Traveling Stanzas poetry reading unites cultures


11/17/16 Traveling Stanzas

Emma Keating

Cultures united at the third annual World Poetry Reading Tuesday night in the wake of a divisive election season.

Kent community members from all over the world participated in the reading, an event seeking to foster global voices by poets reading in both English and their native language.

David Hassler, director of the Wick Poetry Center, said he hopes the reading will bring about the global voice of poetry.

“It uses poetry as a way of building bridges between cultures and people, especially in a time where people can so easily feel cut off from each other,” he said.

Hassler also said hearing poetry read in its native language allows listeners to hear the music of the poem — something one cannot usually get from a translation.

“When you hear 15 different languages spoken, you get a very visceral sense of the global culture that is our planet,” he said. “(We see) poetry as a point of access to share one life story with another and bring people to find common ground, and more human emotions that don’t stop at the border from one language to another or one country to another.”

Khadija Al Habsy, a junior mathematics major from Tanzania, said it was very rare to find someone else who speaks her native language of Swahili.

“I found that all of the events I go to, I don’t see anyone from Tanzania,” Al Habsy said. “I kind of hate it. So I was like, ‘Okay. I have to practice and I have to do something for my country’.”

Al Habsy said she thinks poetry can shine light on the people who only care about power and not the welfare of others.

“The solution is to not be offensive,” Al Habsy said. “Take care of your business. Live in peace. Love each other. We need to be happy in this life. Why are we even fighting? There’s no reason for this.”

She said she wants to take the experiences she has had while in the U.S. and move back to Tanzania to be a teacher.

“We do have very few female teachers, especially in science subjects,” Al Habsy said. “It’s good for me to be here so that I can go back and help.”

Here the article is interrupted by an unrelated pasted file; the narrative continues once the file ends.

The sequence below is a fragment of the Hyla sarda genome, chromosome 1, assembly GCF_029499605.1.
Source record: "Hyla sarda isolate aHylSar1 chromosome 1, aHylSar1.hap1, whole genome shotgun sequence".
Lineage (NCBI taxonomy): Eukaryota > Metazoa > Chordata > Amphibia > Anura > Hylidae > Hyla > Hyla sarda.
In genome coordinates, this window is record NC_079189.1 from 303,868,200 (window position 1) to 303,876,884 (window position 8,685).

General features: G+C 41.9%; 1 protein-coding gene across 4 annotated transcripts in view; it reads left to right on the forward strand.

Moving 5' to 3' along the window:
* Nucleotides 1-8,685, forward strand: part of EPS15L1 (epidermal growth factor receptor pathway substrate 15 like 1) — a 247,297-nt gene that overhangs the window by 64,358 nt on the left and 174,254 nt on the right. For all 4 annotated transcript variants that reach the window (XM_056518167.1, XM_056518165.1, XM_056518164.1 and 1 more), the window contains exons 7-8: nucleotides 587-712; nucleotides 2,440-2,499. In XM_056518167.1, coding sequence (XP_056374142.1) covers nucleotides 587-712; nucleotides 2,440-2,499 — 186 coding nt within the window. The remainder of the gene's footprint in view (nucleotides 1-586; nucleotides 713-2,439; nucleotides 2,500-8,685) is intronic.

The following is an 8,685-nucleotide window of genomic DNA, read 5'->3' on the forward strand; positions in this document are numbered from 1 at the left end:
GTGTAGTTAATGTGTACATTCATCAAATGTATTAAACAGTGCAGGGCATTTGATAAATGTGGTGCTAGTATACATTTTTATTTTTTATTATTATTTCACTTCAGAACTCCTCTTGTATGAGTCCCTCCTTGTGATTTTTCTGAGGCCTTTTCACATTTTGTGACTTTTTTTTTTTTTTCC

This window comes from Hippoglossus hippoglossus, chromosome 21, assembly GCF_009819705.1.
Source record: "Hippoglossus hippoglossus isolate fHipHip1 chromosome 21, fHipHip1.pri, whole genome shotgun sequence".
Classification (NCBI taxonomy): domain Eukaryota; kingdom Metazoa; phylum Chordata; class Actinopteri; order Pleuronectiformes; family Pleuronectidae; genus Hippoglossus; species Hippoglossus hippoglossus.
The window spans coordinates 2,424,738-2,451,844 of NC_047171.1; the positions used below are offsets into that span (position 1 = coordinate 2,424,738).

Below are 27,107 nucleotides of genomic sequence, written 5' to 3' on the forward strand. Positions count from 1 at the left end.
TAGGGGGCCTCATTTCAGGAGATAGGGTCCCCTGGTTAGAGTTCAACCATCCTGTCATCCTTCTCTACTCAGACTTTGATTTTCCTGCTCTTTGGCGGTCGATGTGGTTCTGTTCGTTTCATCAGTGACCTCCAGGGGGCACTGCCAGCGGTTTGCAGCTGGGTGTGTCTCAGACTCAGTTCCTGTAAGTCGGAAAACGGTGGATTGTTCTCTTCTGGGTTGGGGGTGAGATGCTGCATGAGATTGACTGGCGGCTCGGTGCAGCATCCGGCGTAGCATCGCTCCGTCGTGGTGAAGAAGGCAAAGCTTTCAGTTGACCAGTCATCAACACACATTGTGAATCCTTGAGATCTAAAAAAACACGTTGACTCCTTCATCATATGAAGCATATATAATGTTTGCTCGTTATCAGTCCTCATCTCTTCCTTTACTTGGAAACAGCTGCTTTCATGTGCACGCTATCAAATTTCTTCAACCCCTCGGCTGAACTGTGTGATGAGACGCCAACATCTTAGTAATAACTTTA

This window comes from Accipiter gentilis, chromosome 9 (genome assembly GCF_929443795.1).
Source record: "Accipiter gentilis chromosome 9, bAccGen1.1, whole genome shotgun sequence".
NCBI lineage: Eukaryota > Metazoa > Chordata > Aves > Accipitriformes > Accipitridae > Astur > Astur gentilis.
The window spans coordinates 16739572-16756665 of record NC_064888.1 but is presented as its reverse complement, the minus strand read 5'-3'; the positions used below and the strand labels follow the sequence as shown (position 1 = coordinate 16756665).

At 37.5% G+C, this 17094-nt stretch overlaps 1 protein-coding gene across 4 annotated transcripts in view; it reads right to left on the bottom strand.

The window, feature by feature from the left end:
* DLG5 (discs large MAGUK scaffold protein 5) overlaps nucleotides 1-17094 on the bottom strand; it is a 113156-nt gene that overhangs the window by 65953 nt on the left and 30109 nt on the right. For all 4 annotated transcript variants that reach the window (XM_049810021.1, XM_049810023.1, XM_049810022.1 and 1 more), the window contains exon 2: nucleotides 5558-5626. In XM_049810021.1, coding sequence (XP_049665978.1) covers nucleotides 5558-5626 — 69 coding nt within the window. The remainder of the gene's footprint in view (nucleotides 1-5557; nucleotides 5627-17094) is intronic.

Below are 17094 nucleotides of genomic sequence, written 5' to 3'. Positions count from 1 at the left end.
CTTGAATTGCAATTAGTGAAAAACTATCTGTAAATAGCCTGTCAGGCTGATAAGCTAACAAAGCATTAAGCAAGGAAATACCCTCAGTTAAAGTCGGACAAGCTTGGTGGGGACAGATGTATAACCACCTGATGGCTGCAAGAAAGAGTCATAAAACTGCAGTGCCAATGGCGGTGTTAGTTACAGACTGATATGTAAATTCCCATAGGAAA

Nisreen Yamany, an English graduate student from Saudi Arabia, said she stumbled upon the Wick Poetry Center and its programs while attending a workshop hosted by Hassler.

“They have this wonderful community of poetry and it’s very inspiring,” she said. “I look at it as a quiet and inspiring town.”

Yamany said she has always been in love with her native language of Arabic, and fell in love with English words as well. She said poetry is not only beautiful, but also powerful.

“Poetry is more like a weapon,” Yamany said. “You can say a lot. There are layers and layers of meaning.”

Yamany also wants to return to Saudi Arabia to teach English and literature. What once was merely a choice out of few options has now become a tool for empowerment, she said.

“My experience here has changed me a lot,” Yamany said. “I’m looking forward to teaching and leaving my mark with my students: empowering them in certain ways, and opening up doors in certain ways like they have been opened for me.”

Rania Aboalela, a computer science graduate student, came to support Yamany and enjoyed seeing the event’s diversity.

“I liked watching something like this,” Aboalela said. “To hear and to see how everyone presents themselves. From what they choose to read, you can think about how they think.”

For more information on the World Poetry Reading and Wick Poetry Center, go to

Emma Keating is the arts and sciences reporter, contact her at [email protected].